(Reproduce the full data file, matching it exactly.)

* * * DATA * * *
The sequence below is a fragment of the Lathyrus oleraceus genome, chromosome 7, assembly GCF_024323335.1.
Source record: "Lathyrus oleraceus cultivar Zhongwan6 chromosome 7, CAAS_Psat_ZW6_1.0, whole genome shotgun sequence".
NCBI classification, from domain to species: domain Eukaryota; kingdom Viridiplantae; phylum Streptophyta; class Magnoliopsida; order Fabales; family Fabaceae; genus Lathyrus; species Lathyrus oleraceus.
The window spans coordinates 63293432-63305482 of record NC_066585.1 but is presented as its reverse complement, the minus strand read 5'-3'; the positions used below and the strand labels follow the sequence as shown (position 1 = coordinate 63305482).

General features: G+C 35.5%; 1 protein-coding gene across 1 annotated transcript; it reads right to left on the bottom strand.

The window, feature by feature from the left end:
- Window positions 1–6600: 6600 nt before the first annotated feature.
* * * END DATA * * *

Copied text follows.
The sequence below is a fragment of the Lathyrus oleraceus genome, chromosome 7, assembly GCF_024323335.1.
Source record: "Lathyrus oleraceus cultivar Zhongwan6 chromosome 7, CAAS_Psat_ZW6_1.0, whole genome shotgun sequence".
NCBI classification, from domain to species: domain Eukaryota; kingdom Viridiplantae; phylum Streptophyta; class Magnoliopsida; order Fabales; family Fabaceae; genus Lathyrus; species Lathyrus oleraceus.
The window spans coordinates 63293432-63305482 of record NC_066585.1 but is presented as its reverse complement, the minus strand read 5'-3'; the positions used below and the strand labels follow the sequence as shown (position 1 = coordinate 63305482).

General features: G+C 35.5%; 1 protein-coding gene across 1 annotated transcript; it reads right to left on the bottom strand.

The window, feature by feature from the left end:
- Window positions 1–6600: 6600 nt before the first annotated feature.